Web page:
An unprecedented championship weekend results in two borderline unparalleled decisions for the Minnesota Vikings and the Jacksonville Jaguars.
We may go another three decades before we see another championship weekend in the NFL which features three quarterbacks in the ilk of Blake Bortles, Case Keenum and Nick Foles. What’s even less likely is a championship weekend featuring two quarterbacks who could play for a new team the following season.
We may get both this season, depending on what the Vikings and Jaguars decide to do with Keenum and Bortles.
In the NFL, starting at quarterback for the majority of the season and leading your team to championship weekend tends to be the magic elixir for any issues that may have appeared throughout the regular season.
This probably won’t be, or should be the case for Bortles or Keenum.
Before I get into that, I would like to take a look at how rare it is for us to see a situation like this. In the last 20 years, we’ve watched quarterbacks like Alex Smith, Joe Flacco, Mark Sanchez, Jay Cutler, Rex Grossman and Jake Plummer lead their respective teams to championship weekend.
Each and every one of them returned to that same team the following season. For years, this has been less of a trend and more of a mandate: If you start the majority of the season, and you lead your team to the conference title game, you get another season to prove your worth.
It makes sense. If you’re good enough to lead your team to the championship game, why wouldn’t the team bring you back?
In the last 20 years there has been one quarterback who started the majority of his team’s regular season games, led the team to a conference championship game, and did not return in any capacity the following season.
His name is Trent Dilfer.
Dilfer started eight regular season games for the Ravens in 2000, seeing action in 11. He had arguably the best defense in the history of the NFL. He was “good enough” to lead the Ravens to the Super Bowl. His payoff for the team’s success was a one-year contract to back up Matt Hasselbeck in Seattle.
It’s the only example I could find of such a situation taking place in the last 20 years. Kurt Warner didn’t return to the Cardinals after he led Arizona to the NFC Championship game in 2009, but that was his own decision – he decided to retire.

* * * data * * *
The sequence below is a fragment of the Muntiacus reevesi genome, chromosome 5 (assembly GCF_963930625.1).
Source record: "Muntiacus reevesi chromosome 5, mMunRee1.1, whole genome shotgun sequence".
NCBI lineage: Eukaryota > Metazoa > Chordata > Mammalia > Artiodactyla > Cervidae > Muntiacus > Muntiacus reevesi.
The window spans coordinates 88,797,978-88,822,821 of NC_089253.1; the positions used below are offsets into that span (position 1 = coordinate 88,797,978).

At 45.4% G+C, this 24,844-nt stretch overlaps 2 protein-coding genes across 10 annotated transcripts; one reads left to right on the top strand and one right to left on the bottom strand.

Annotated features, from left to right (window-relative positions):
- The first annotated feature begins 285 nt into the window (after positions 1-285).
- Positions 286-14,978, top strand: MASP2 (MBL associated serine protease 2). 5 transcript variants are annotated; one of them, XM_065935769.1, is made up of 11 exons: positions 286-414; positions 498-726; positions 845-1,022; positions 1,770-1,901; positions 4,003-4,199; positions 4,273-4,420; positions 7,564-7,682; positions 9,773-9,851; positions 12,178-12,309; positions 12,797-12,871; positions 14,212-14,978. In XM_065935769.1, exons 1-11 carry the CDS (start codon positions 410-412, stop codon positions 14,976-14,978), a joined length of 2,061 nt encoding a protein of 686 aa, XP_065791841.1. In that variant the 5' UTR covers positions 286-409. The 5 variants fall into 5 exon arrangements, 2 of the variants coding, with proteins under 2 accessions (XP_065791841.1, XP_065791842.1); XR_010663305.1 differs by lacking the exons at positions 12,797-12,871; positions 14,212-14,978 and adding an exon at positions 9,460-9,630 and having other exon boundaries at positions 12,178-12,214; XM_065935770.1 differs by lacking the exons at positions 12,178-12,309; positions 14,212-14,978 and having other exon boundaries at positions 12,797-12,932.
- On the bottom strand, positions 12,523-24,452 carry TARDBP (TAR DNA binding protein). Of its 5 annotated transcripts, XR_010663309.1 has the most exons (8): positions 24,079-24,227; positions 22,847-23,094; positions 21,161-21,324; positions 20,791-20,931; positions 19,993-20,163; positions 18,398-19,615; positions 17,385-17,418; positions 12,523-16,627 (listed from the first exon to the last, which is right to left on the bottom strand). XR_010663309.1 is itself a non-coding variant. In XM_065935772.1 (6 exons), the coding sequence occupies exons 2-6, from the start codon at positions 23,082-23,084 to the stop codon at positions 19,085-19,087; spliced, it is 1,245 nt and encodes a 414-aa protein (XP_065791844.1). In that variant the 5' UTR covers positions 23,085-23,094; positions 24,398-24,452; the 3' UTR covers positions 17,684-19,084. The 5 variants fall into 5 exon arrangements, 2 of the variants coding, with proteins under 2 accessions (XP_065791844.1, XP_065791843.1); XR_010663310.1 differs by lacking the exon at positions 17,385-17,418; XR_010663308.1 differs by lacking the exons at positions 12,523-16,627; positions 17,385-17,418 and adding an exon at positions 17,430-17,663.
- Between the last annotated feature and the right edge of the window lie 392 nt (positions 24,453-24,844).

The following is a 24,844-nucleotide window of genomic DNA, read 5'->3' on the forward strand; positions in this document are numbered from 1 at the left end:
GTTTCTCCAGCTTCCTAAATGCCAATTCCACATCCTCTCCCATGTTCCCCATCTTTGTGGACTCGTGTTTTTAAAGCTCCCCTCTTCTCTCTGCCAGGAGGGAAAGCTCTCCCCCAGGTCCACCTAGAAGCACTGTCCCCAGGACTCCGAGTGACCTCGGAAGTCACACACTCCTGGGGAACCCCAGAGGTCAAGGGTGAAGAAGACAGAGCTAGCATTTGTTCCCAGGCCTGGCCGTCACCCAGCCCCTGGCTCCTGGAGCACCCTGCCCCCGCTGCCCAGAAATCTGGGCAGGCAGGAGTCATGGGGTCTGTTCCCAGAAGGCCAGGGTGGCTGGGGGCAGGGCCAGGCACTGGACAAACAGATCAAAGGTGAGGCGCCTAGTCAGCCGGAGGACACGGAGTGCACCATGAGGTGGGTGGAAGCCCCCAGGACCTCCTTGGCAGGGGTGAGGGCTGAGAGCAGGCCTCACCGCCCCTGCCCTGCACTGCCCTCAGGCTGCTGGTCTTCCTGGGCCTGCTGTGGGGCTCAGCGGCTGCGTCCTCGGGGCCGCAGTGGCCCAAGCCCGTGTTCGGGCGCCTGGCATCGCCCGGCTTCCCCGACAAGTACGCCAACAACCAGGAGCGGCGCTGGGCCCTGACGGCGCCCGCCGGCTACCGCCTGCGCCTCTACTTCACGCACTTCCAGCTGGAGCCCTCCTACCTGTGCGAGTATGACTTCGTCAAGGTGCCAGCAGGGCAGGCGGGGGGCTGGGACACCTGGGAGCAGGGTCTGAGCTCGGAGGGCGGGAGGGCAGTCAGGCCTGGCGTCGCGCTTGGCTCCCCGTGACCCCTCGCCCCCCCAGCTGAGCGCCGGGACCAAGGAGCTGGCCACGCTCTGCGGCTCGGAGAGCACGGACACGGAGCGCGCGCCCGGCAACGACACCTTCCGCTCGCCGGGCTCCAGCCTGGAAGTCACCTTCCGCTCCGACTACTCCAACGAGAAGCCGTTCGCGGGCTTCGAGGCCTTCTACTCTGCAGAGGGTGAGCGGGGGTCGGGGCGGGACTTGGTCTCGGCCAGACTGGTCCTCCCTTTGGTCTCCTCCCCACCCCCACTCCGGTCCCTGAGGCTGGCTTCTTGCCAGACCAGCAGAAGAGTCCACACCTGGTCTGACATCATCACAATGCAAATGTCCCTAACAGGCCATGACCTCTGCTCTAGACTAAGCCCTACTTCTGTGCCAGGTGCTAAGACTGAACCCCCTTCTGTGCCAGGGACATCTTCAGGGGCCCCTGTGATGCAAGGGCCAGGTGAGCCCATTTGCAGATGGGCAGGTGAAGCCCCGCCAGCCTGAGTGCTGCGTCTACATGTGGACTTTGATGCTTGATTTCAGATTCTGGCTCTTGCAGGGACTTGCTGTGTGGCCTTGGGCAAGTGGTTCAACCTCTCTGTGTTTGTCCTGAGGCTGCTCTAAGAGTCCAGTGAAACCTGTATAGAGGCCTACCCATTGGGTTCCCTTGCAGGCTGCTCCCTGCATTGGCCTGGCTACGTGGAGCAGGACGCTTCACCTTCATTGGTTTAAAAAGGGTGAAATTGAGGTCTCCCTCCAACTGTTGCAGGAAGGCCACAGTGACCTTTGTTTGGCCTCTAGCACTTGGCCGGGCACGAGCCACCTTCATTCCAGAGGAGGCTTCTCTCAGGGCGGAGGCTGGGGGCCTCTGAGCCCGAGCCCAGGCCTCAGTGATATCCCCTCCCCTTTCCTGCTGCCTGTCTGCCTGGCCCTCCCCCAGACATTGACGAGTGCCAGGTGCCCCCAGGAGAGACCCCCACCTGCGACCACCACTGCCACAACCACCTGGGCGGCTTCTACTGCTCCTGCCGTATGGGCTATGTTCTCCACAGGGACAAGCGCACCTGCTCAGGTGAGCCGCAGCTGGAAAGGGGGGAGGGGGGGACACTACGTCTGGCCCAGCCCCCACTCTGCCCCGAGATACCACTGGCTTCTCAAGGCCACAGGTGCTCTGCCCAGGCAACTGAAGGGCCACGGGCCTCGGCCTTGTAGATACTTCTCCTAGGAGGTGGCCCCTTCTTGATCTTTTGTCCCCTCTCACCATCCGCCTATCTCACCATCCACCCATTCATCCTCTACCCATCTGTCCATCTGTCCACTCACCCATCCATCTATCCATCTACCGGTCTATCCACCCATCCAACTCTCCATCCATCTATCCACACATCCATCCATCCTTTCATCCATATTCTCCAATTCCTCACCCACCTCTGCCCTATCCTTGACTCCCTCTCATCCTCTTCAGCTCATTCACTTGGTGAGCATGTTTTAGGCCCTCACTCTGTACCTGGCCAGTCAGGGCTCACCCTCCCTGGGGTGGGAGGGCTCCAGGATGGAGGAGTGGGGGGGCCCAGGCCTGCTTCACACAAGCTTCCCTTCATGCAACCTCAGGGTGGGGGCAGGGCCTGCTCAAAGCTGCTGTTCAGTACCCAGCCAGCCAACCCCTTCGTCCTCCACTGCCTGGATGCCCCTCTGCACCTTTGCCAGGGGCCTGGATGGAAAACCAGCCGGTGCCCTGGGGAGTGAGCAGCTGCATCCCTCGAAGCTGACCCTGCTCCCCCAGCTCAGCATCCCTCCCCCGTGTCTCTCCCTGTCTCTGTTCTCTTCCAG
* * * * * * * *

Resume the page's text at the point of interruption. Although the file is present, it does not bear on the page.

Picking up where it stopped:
Brett Favre played for the Jets in 2008 after leading the Packers to the 2007 NFC Championship Game, but he was pushed out the door after he told the Packers he planned to retire. Not quite the same situation we’re seeing with Bortles or Keenum.
It’s easy to say the Jaguars and Vikings are in a unique position this offseason, but that doesn’t begin to tell the story. This isn’t unique. It’s an unfathomable position to be in. Never before has a quarterback been as valuable as it is in 2018. If your quarterback is good enough to lead you to the AFC or NFC Championship Game, of course you bring him back. That kind of player is typically labeled a “winner,” or a “game manager.”
Those labels probably won’t quite stick with Keenum or Bortles.
Keenum and Bortles had solid years this season. Better than you believe, probably, but they were also in the perfect situations. Both the Vikings and Jaguars had incredible defenses. Both teams stayed about as healthy as you possibly could over a 16-game regular season grind. And both teams were able to invest heavily around the quarterback.
Those same situations may not exist in 2018. The Vikings are changing offensive coordinators and their defense is about to be among the highest-paid in football. The Jaguars’ salary cap is shot, and they’re going to have to start making difficult decisions on who to let go. Those decisions are a little easier without bringing Bortles back at his $19 million cap figure if they were to pick up his 2018 option.
The Vikings and Jaguars should both move on. Keenum and Bortles gave their respective fanbases a season to remember. But the likelihood either team is playing on championship weekend in a season with full quarterback health and another year of roster churning seems slim to none – and those chances would seemingly improve with improved quarterback play.
This is an offseason unlike any we’ve seen in the NFL in 20 years. Two teams who reached championship weekend with less than stellar quarterbacks could very well go into the following season with a new signal caller. This isn’t unique. It’s borderline historic. And it’s the perfect way to cap off a season none of us saw coming.